As a 2013 CJ alum, I was excited to link CJ and MEEC. In November 2017, I led several CJ groups in collecting little bluestem prairie seeds from the MSJ Bro. Don Geiger Prairie. These included the men’s cross country team, the REACH after-school service groups, and students Aaron Meixner ‘19, James Blackshire ‘19, Noah Jackson ‘19, and Kelsey Wolf ‘19 who partnered with MEEC for their Integrated Social Justice Research Projects (ISJRPs).

After months of cold winter storage, the seeds were ready. Side by side, the CJ students and I worked with Michele Banker, MEEC’s land manager and volunteer coordinator, to disperse the seeds in an almost biblical fashion - we cast them on the good ground of the stadium edges.  There will also be “biblical patience” needed with these special plants. They aren’t designed to instantly burst green like typical lawn grasses. Instead, during their first year, the little bluestem will grow slowly above ground while they invest most energy in establishing long roots. In spring 2019 and thereafter, we’ll see brilliant bunches of aesthetic blue-green foliage that will remain robust even during the worst summer droughts.

Truly, for these prairie plants and the CJ students, it’s all in the roots. During the project students learned about the importance of our local ecosystems, what positive impacts we can have on them, and how this is a rich part of our Catholic faith tradition. We’re living out Pope Francis’ spirit of integral ecology in caring for our common home. It’s also part of the roots of the Sisters of Notre Dame de Namur part of our CJ-tradition. Sr. Dorothy Stang, SNDdeN ‘49 gave her life to restoring the Brazilian rainforest trees with its dwellers. In working with Marianist Brother Don, MEEC, PULSE and current CJ students, I am so grateful to be continuing the tradition of deepening and extending Marianist roots to serve future generations.

What could have been an ordinary lawn of grass along CJ’s stadium is now a deep-reaching prairie planting that already tells a fascinating story of environmental restoration, student service, and the charisms of our Marianist and Sisters of Notre Dame de Namur heritage alive and flourishing in our community."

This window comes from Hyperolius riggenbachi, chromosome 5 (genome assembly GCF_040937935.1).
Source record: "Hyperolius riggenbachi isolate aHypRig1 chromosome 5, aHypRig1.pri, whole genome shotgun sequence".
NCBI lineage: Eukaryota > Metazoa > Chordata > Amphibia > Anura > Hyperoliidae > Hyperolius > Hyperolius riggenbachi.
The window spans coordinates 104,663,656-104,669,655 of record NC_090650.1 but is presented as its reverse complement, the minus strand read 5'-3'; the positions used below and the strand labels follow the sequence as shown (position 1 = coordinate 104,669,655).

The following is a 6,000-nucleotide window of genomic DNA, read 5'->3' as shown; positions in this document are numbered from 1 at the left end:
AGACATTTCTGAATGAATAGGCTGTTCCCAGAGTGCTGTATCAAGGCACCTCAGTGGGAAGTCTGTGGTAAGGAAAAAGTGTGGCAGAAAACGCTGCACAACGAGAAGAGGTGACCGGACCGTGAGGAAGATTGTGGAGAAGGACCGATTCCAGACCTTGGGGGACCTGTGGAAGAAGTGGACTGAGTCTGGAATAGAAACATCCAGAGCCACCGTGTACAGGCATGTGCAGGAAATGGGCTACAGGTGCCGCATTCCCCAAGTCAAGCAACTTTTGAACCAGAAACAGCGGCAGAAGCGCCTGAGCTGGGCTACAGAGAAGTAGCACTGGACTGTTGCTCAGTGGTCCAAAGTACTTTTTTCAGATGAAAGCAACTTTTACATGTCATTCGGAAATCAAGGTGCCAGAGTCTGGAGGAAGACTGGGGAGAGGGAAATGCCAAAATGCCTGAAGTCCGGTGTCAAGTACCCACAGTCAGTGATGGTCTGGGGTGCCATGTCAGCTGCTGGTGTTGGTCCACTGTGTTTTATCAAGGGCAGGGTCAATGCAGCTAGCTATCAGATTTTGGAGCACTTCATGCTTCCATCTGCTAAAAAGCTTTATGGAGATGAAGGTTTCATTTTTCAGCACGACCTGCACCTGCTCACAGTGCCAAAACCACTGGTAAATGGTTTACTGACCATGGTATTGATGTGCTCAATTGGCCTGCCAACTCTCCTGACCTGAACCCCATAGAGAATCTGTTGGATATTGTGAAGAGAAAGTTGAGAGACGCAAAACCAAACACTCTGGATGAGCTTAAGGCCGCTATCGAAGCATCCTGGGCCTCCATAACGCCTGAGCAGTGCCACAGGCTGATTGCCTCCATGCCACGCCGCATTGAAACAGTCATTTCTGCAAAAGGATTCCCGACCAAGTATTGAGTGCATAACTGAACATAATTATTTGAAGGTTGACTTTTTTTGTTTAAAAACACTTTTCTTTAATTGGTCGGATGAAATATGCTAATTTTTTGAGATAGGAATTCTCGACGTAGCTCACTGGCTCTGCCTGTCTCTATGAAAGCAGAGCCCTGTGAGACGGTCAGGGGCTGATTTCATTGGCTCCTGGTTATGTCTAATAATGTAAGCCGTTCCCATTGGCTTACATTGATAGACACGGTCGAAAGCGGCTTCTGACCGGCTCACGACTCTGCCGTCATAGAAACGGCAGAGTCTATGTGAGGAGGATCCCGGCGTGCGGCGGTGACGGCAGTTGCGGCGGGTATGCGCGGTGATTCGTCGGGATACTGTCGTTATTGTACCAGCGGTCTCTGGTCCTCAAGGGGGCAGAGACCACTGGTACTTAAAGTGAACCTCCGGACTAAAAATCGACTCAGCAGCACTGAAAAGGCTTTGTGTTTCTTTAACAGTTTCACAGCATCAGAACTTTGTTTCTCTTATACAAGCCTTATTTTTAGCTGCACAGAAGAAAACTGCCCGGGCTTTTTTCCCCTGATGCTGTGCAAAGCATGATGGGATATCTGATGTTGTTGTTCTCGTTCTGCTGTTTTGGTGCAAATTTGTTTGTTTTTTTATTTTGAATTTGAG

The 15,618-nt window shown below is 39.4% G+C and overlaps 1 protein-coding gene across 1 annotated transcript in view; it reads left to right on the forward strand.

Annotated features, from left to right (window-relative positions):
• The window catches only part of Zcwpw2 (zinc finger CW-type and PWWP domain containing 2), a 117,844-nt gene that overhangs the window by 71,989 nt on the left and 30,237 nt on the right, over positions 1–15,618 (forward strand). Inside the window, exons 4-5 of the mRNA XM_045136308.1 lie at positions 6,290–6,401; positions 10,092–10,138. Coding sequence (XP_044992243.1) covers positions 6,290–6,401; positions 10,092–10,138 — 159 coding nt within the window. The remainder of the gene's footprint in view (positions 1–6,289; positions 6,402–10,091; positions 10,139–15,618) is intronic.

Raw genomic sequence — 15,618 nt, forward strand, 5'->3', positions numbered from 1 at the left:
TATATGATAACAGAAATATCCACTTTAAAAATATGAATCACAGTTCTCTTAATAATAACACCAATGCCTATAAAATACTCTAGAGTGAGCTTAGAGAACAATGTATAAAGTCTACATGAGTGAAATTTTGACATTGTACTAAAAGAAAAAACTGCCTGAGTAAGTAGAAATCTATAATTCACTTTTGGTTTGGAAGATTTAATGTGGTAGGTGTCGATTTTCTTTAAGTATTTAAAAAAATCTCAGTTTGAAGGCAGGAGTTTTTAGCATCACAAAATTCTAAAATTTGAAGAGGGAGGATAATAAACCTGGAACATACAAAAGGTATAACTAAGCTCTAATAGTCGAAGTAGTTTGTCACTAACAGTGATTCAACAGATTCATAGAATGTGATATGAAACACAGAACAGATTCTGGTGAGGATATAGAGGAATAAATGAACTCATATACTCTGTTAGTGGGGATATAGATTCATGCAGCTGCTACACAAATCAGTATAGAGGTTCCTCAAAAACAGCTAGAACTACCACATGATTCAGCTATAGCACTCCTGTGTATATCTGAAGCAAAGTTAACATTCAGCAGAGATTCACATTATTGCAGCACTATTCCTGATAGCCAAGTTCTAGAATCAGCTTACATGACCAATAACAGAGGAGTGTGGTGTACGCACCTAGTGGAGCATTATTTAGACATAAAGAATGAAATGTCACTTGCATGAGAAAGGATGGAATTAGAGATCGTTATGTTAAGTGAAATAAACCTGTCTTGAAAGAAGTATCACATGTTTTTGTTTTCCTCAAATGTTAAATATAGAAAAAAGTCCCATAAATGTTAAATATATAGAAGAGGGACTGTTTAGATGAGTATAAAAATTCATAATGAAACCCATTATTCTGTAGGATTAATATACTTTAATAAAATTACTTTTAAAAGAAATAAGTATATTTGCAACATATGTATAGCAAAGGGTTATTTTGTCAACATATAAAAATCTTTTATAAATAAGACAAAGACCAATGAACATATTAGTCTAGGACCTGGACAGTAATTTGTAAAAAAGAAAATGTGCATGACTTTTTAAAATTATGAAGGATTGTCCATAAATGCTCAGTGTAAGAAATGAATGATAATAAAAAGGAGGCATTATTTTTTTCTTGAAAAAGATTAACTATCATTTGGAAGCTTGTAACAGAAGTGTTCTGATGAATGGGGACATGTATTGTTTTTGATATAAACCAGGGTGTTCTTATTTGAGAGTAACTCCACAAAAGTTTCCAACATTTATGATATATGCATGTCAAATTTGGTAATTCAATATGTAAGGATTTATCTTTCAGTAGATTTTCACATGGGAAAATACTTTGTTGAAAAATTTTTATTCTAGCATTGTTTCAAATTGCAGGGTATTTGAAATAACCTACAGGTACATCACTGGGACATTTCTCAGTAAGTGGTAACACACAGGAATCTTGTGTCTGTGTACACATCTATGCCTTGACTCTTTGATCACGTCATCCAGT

Peter Evans ‘13 first met Brother Don Geiger SM when he began volunteering at MEEC with his father, Dan, for his Confirmation service hours as an eighth grader at St. Albert the Great School.  While a CJ-student, he continued volunteering at MEEC and organized groups of CJ students to join with him both in the nature preserve and vegetable garden. Peter continued his service leadership with UD and CJ students while attending University of Dayton as a Biology major, River Steward, Marianist Leadership Scholar, and Marianist Student Community member.  Following graduation in 2017, Peter committed to a year of service with Marianist PULSE and was placed with MEEC.  He has recommitted to a second year with PULSE as a MEEC intern and welcomes CJ and other student and adult volunteers working with him.

Posted August 6, 2018

CJ Principal Travels to the Holy Land

While many administrators take time off during the summer months, CJ principal John Marshall ‘86 chose to deepen his faith with an inspirational pilgrimage to the Holy Land.

“The Archbishop of Cincinnati allocated professional development funds from the recent campaign for principals to attend pilgrimage to the Holy Land,” Marshall explained. “Staff from the Archdiocese office of Evangelization and Discipleship invited me to attend. I said yes with a, ‘concerned blessing from my wife and children’ and the support of CJ president Dan Meixner ‘84, with the goal of deepening my own faith life as well as educating myself on the Judeo Christian foundation of our Catholic faith.”

The eleven day journey took Marshall and 50 others from the Cincinnati and Dayton area to dozens of locations across the Holy Land.

“We arrived in Tel Aviv, Israel and journeyed to Jerusalem,” Marshall said. “Over the next several days we visited, celebrated Mass, and prayed together as a group. 

“We experienced the Gospel stories from Jesus’s birthplace in Bethlehem, His ministry in Nazareth and Cana, and His death at Calvary,” Marshall continued. “We walked the journey of Mary, when pregnant with Jesus, meeting Elizabeth, when pregnant with John the Baptist. We toured the Church of the Visitation, Jordan River (Baptism of Jesus) and a Monastery on the mountain where Jesus was tempted by Satan after fasting for 40 days in the desert. We visited Jacob’s Well, where Jesus met the, ‘woman at the well’ and even drank a cup of water from it, and took a boat ride on the Sea of Galilee.